You taught us episode after episode what it really meant to be human; that not only is it logical but expected to feel pain and love and make mistakes.

Mr. Nimoy, through the actions of the one, you impacted the hearts of the many.

You will be missed.

To die or not to die? What was the question?

Doing some indexing for the LDS church. As a writer I have to wonder at some of the obituaries.

“Gladys (not her real name) age 83 died unexpectedly in the hospital surrounded by loved ones.”

Hmmmm. WAS it unexpected? For the loved ones to be surrounding her they HAD to have known death was on his way to collect, either because she was ill or they were waiting to whack her. Or are the “loved ones” indicating the spirits of people who have passed on? Could people see them?

To procrastinate my indexing even further I looked up terms that meant the same as “whack” – as in to kill – and came up with some interesting idioms for “dying” or “death”: (I’ve put an asterisk by the ones I’m particularly fond of.)

A Debt Everyone Must Pay
A Finnish To The Suffering
Ashes To Ashes
Assume Room Temperature
At Room Temperature

Bad End
Bad Turn of Events
Becoming Sainted
Before One’s Time
Belly Up
*Bereft Of Life
Bird’s Eye View
Bite The Big One
Blessed By The Pale Priest Of Dreamless Sleep
*Blinking For A Really Long Time
Bought It
Bought The Farm
Breathe One’s Last
*Buy A Pine Condo

Came To An End
Cashed Out
Cast Off One’s Hooves
Ceased To Be
*Checked Into The Wooden Waldorf
Crossed The River Styx
Crossed Over

Dance The Last Dance
Davy Jone’s Locker
Deader Than A Doornail
Defunct
Different Point Of View
Done For Now
Done With The Dance
Exit The Stage

Fade Out
Falling Off The Perch
*Fat Lady Has Sung
Feeling No Pain
Fiddler’s Green
Final Chapter
*Final Edit (perfect for writers!)
Floating Around Somewhere
From Time To Eternity
Gathering The Asphalt
Give Away The Spoon
Going Home In A Box
*Gone To The Narrow Bed
Gone West

Hand In The Keys
Hang Up One’s Sneakers
*Hop The Twig (or stick)

*Inanimate
*In The Bone House (coffin)

Joined The Choir Invisible

Kick The Bucket

Last Call
Last Great Mystery
Lifeless
*Living Impaired
Looking Down Upon The Earth
Lost The Fight

Meeting One’s Maker

Off The Hooks
Off The Twig
One With The Earth
Out of Date

Paid Charon’s Fare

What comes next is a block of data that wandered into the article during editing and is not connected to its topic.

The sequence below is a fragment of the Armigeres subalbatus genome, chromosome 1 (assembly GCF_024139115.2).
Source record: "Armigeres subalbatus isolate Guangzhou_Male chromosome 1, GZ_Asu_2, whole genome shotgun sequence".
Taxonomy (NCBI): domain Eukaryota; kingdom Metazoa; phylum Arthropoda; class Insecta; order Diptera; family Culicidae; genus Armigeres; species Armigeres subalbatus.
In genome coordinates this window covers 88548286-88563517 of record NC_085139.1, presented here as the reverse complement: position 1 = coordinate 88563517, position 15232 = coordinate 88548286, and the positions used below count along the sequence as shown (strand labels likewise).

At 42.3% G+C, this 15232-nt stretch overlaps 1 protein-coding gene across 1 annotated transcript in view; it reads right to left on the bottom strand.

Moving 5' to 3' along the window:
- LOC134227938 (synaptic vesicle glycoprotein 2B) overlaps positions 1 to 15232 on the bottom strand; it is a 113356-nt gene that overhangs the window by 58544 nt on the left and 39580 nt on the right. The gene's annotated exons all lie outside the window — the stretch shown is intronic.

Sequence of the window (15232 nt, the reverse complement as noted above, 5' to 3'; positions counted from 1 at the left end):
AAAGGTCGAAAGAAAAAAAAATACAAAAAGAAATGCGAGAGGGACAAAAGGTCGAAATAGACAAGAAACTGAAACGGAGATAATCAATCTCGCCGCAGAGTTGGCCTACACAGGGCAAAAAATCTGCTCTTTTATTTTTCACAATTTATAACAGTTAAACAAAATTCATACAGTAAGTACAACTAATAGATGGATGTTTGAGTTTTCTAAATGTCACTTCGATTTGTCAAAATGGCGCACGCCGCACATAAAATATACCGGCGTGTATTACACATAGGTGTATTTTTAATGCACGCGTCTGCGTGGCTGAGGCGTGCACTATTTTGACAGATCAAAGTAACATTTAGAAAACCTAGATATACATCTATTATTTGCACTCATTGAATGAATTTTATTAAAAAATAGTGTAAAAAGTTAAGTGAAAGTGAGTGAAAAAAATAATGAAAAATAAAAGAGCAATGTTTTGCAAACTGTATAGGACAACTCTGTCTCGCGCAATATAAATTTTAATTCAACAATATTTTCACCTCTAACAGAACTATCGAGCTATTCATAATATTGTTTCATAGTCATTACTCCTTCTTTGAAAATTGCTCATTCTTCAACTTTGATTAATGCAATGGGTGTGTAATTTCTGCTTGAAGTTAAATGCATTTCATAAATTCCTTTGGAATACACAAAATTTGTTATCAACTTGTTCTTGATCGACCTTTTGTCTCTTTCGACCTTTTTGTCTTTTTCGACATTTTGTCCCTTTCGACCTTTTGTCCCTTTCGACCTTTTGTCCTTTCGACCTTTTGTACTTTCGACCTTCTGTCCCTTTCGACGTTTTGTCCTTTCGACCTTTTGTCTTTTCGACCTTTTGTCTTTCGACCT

Part of Upper Management
Paying A Debt To Nature
*Picking Turnips With A Step Ladder
Playing Checkers With God
Playing The Harp
Riding The Pale Horse

Saw His / Her Last Sunset
Sent To The Promised Land
Shuffled Off This Mortal Coil
*Singing With The Choir Invisible
Six Feet Under
Snatched From The Planet
Start The Last Journey
Stone Cold Dead
*Stretch One’s Legs
Swan Song

Talking To A Ouija Board
*Take a dirt nap
To pop one’s clogs
To go to a Texas cakewalk (hanged)
The Next Great Adventure
*The Parrot Is Dead
Threw In The Towel
Traded To The Angels
Traded Vehicles (getting another body)

Up and Died

*Went Over To The Majority
Went To Level 12 (for a building with only 11 levels)
With Better Company
With The Angels

Won’t you be my . . . Brit?

My husband and I spent a week in London not too long ago. We toured the city walking to different sites, mostly of my choosing. He reminded me to not walk ahead nor behind but right beside him so we wouldn’t lose each other in the crowds. I agreed.

We pull out from one of the many churches we were looking at that day and I turned to the left and began walking. I was feeling guilty that so much of the site seeing was for solely my benefit, so I linked my arm with my husband’s, leaned over and asked if he wanted to pop over to see that cool building across the street. I hear a British, “Excuse me??” I turned and with a scream realized I had linked with some random Brit who was roughly the same height, distinguished, and looking at me like I was quite daft — all the while still maintaining his stride away from me. I scanned the crowd for my real husband and see that he’s several feet behind me, his hands raised in the “just what the heck are you doing?”gesture.

“I thought we were supposed to stay side by side!” I huffed once we reunited.

“Well, at least if you are going to go home with a stranger you did pick a nice looking one.”

The Good Wife’s Guide

The good wife 2013_10_23_22_05_26.pdf000

Some of my favorite “guidelines” from 1955 . . .

“. . . catering for his comfort will provide you with immense personal satisfaction.” Oh yeah. It provides something alright.

“Be a little gay and a little more interesting for him.” Lucy, I don’t think that word means what you think it means.

“Don’t complain if he’s late home for dinner or even if he stays out all night.” Oh, don’t worry. I won’t complain. He won’t hear it coming . . .

“. . . remember, his topics of conversation are more important than yours.” What if my topic of conversation begins with, honey . . . I’m a little gay . . .

“Don’t ask him questions about his actions or question his judgement . . . you have no right to question him.” You know, these are pretty good. Where can I get a wife?